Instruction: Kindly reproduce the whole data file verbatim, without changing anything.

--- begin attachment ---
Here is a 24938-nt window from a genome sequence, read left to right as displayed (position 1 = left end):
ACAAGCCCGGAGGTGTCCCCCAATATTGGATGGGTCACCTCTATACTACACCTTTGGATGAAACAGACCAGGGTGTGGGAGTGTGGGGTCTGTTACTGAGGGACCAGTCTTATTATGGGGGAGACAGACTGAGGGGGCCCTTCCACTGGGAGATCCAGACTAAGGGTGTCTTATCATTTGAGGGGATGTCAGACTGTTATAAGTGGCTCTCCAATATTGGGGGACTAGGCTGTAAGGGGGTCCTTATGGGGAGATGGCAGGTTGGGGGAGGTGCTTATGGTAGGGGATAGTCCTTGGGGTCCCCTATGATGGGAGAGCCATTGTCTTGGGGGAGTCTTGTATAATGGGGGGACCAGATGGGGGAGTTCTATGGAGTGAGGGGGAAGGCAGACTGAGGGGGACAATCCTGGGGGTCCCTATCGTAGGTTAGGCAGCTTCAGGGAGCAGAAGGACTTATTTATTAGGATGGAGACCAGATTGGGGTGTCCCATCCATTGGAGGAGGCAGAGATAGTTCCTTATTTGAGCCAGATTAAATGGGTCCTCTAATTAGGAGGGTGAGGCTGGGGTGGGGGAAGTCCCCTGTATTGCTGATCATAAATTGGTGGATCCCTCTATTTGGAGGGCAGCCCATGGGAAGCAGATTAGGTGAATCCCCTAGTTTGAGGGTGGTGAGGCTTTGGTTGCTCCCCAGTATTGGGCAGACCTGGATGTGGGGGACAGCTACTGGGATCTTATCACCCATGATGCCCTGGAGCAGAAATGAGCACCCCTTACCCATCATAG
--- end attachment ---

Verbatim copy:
Here is a 24938-nt window from a genome sequence, read left to right as displayed (position 1 = left end):
ACAAGCCCGGAGGTGTCCCCCAATATTGGATGGGTCACCTCTATACTACACCTTTGGATGAAACAGACCAGGGTGTGGGAGTGTGGGGTCTGTTACTGAGGGACCAGTCTTATTATGGGGGAGACAGACTGAGGGGGCCCTTCCACTGGGAGATCCAGACTAAGGGTGTCTTATCATTTGAGGGGATGTCAGACTGTTATAAGTGGCTCTCCAATATTGGGGGACTAGGCTGTAAGGGGGTCCTTATGGGGAGATGGCAGGTTGGGGGAGGTGCTTATGGTAGGGGATAGTCCTTGGGGTCCCCTATGATGGGAGAGCCATTGTCTTGGGGGAGTCTTGTATAATGGGGGGACCAGATGGGGGAGTTCTATGGAGTGAGGGGGAAGGCAGACTGAGGGGGACAATCCTGGGGGTCCCTATCGTAGGTTAGGCAGCTTCAGGGAGCAGAAGGACTTATTTATTAGGATGGAGACCAGATTGGGGTGTCCCATCCATTGGAGGAGGCAGAGATAGTTCCTTATTTGAGCCAGATTAAATGGGTCCTCTAATTAGGAGGGTGAGGCTGGGGTGGGGGAAGTCCCCTGTATTGCTGATCATAAATTGGTGGATCCCTCTATTTGGAGGGCAGCCCATGGGAAGCAGATTAGGTGAATCCCCTAGTTTGAGGGTGGTGAGGCTTTGGTTGCTCCCCAGTATTGGGCAGACCTGGATGTGGGGGACAGCTACTGGGATCTTATCACCCATGATGCCCTGGAGCAGAAATGAGCACCCCTTACCCATCATAG